Learn To Use A Practice Pad Effectively
Most drummers own, or have heard of the practice pad. It is basically an imitation drum, designed to play and feel like a drum, without making a lot of noise. They are usually small and light weight, making them very portable and handy to have around the house so you can practice. A practice pad can easily turn into a drummer’s best friend. Any instructor will tell you to practice with a pad, and they are not wrong. Practice pads are very useful, and offer a ton of advantages. However, there are some disadvantages to using them as well. So where do you draw the line between pad practice, and drum kit practice. Or does it even matter?
Advantages Of Using A Practice Pad
We will start out with the pros of using a practice pad. The first obvious pro to using a pad is the convenience. Being able to sit in front of a TV, practicing rudiments on a responsive pad that makes little noise, is very convenient. Using a pad will definitely cut out the loud noise a full drum kit will make. Another big advantage to using the practice pad is the ability to track your progress. Although you can do this with on a kit, it makes it a lot easier to hear a metronome, and gauge what speeds you are performing your rudiments at. Logging your progress is very useful, and should be done by every practicing drummer.
One big benefit to using the practice pad is it is very unforgiving. You will be able to hear and see where you are weak, and where you need improvement. Having a lot quieter tone, it allows you to hear a lot more of your drumming, and you can hear the metronome louder than your practice surface – making it harder to cover up your mistakes by the sound of the drum.
Disadvantages Of Using A Practice Pad
There are some cons, however, to using the practice pad. The first obvious con is it is not an instrument! You can practice all you want on the pad, but you will never actually play the pad at a show or in the studio at all! This poses a big problem you spend a lot of time getting used to the feel of the pad, then are forced to play on a totally different surface. A pad is supposed to imitate a drum head right? But what about the cymbals and other drum voices you use. You will not get the same feel at all from these, and therefore will find it more difficult to utilize what you have learnt. Plus, with most toms there is less bounce than a pad. Playing a single stroke roll at 200 BPM may be possible on the practice pad, but when played on a tom, you may not be able to do it. This brings your confidence level down, which discourages you from playing the drums all together!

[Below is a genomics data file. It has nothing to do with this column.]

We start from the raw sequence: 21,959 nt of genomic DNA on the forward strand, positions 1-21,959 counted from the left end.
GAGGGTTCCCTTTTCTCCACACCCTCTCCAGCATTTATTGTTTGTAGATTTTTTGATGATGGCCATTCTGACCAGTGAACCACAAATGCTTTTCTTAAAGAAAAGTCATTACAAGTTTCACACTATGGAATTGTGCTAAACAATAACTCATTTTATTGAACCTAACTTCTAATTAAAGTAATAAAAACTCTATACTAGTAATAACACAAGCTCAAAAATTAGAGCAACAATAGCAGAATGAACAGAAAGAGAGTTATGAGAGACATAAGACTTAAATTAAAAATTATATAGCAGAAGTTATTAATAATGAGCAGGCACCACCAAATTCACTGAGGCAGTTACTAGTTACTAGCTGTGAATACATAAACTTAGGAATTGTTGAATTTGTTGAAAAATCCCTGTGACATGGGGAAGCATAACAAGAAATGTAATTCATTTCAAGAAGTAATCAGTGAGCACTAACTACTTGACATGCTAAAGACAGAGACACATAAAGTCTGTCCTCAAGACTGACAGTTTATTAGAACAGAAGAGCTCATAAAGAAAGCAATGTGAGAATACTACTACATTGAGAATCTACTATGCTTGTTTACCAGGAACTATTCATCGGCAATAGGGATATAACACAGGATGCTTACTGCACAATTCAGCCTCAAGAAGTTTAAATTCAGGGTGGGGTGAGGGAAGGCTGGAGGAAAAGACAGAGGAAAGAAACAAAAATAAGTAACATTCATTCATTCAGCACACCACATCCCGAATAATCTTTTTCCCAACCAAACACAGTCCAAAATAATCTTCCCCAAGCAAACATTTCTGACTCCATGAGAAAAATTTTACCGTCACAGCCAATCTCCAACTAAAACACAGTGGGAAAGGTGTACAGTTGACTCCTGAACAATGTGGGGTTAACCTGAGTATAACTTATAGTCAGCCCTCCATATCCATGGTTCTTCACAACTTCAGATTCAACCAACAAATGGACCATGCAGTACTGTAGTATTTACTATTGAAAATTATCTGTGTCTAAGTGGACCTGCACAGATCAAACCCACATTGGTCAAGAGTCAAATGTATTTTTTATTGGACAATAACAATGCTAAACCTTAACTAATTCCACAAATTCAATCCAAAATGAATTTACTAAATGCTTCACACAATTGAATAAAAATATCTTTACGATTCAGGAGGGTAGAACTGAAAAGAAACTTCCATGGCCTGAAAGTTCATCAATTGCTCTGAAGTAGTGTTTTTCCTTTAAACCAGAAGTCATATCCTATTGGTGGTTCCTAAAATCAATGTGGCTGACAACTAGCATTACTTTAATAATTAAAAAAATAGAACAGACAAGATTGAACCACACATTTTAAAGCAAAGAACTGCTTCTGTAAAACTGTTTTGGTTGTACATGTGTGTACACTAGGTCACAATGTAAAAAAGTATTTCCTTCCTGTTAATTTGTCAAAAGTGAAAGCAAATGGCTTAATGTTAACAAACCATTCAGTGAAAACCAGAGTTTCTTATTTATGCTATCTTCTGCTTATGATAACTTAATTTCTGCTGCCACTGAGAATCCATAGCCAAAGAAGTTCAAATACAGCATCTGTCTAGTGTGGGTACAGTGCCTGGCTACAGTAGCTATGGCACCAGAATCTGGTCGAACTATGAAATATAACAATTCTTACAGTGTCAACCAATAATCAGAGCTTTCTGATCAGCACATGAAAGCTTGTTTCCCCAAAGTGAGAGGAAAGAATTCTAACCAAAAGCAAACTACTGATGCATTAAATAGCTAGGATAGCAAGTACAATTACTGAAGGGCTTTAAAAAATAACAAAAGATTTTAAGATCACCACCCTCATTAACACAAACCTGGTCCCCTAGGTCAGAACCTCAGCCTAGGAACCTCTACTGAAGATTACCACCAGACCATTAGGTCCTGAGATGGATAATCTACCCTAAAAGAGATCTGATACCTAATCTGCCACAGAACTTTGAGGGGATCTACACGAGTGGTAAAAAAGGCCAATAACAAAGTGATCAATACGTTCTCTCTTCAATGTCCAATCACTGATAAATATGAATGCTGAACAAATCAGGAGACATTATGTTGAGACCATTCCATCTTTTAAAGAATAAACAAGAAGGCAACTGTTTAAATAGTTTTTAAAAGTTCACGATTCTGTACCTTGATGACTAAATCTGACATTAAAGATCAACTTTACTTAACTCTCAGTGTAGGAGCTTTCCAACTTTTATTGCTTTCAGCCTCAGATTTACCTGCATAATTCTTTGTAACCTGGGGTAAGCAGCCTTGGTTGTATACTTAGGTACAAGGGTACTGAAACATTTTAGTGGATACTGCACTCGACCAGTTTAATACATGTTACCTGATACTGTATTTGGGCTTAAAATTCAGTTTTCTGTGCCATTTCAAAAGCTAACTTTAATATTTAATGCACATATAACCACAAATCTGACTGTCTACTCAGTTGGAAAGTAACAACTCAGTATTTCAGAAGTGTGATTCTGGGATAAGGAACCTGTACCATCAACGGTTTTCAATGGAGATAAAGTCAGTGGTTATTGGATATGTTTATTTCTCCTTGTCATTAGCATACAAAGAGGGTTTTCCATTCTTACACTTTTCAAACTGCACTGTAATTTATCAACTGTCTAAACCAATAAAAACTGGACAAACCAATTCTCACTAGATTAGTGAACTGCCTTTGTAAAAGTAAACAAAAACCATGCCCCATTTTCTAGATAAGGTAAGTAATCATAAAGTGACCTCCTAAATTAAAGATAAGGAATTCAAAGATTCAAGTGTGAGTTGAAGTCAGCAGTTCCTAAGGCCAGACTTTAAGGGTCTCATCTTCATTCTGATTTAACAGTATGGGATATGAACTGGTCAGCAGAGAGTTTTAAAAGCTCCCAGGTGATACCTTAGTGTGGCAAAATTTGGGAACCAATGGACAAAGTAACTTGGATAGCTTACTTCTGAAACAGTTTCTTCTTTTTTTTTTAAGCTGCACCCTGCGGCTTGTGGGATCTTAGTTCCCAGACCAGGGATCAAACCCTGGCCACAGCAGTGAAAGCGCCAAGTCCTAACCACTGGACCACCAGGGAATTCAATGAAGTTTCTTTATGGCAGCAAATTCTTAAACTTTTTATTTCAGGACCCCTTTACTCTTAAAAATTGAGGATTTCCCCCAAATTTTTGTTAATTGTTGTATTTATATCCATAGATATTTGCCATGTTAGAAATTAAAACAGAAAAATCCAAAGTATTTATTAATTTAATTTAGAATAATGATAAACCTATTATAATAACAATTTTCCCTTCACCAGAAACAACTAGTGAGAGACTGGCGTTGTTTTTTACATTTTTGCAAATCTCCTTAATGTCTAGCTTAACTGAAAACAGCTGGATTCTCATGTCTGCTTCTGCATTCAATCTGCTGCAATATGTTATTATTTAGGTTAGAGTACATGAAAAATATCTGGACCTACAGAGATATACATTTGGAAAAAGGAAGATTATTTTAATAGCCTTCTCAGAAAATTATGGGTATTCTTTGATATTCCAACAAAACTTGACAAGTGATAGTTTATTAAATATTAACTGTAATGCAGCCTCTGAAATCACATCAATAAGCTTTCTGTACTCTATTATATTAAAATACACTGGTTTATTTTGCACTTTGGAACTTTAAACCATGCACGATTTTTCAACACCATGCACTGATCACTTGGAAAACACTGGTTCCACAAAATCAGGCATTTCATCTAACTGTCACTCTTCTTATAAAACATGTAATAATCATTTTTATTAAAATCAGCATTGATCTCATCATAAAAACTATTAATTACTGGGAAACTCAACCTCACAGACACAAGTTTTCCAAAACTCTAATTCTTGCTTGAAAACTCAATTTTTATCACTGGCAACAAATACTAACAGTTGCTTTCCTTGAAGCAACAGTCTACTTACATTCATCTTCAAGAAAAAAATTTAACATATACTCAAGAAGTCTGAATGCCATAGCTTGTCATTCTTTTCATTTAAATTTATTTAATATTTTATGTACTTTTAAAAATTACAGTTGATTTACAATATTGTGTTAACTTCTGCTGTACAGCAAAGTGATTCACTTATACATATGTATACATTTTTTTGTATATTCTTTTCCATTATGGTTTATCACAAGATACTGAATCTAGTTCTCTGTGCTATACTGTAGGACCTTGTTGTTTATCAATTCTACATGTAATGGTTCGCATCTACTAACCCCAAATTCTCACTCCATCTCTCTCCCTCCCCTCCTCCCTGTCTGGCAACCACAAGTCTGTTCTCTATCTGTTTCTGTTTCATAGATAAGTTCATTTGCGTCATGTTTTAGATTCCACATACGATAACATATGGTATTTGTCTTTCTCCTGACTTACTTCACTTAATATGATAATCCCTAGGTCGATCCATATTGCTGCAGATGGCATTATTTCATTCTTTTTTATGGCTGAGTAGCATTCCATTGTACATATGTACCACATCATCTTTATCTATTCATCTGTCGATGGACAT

Unless you have a practice pad drum set, you are limited to one drum. Now I said before this is a pro, it is also a con in some ways. It may force you to practice your rudiments, but it will stop you from practicing had independence, and creativity. Having a whole set in front of you breeds creativity – something that sets you apart from every other drummer. When you only practice on a pad, you will feel more like a technical drummer, and will not have experience of the whole drum set. You will also find moving around the drum set is more difficult. However, if you own a padded drum kit, you will not have to worry about this.
The Practice Pad Is Essential
All in all the practice pad is a must for drummers. Being able to work on your rudiments whenever and wherever you want is perfect. Having the ability to track your progress and see your mistakes is what will allow you to improve that much faster. As long as you do not spend all your time on one, you should be ok. Getting equal time on the drum set as well as the practice pad will turn you into a well rounded drummer, ready to take on any style of music! If you are interested in a pad for yourself. There are many practice pad reviews in the product reviews section of the Rock Drumming Underground.
Related content you may also be interested in...
Review: RTOM Moongel Workout Pad - Looking to improve your chops? Many drummers rely on the use of a practice pad to work on rudiments and hand speed when they are away from the kit. Unfortunately, most practice pads only emulate the feel of a snare drum.
Review: Classic RealFeel Practice Pad - Practicing sticking patterns and rudiments on a practice pad can be one of the most rewarding learning experiences. It's a great way to work on your hand technique without the distraction of a complete drum kit in front of you.
Review: Sabian Quiet Tone Practice Pad - Practice pads are a drummer’s best friend for improving their stick rudiments. How does Sabian’s Quiet Tone pad stack up compared to the other practice pads?
Learn To Play Drums The Easy Way - Do you want to learn how to play the drums? Think it may be too difficult or require a lot of coordination? I've got great news for you! The truth of the matter is - if you can count to four, you can play the drums!
Learn How To Play Drum Rudiments - Drum Rudiments are the most important aspect to drumming. They are the fundamentals to all percussion, and should not be ignored.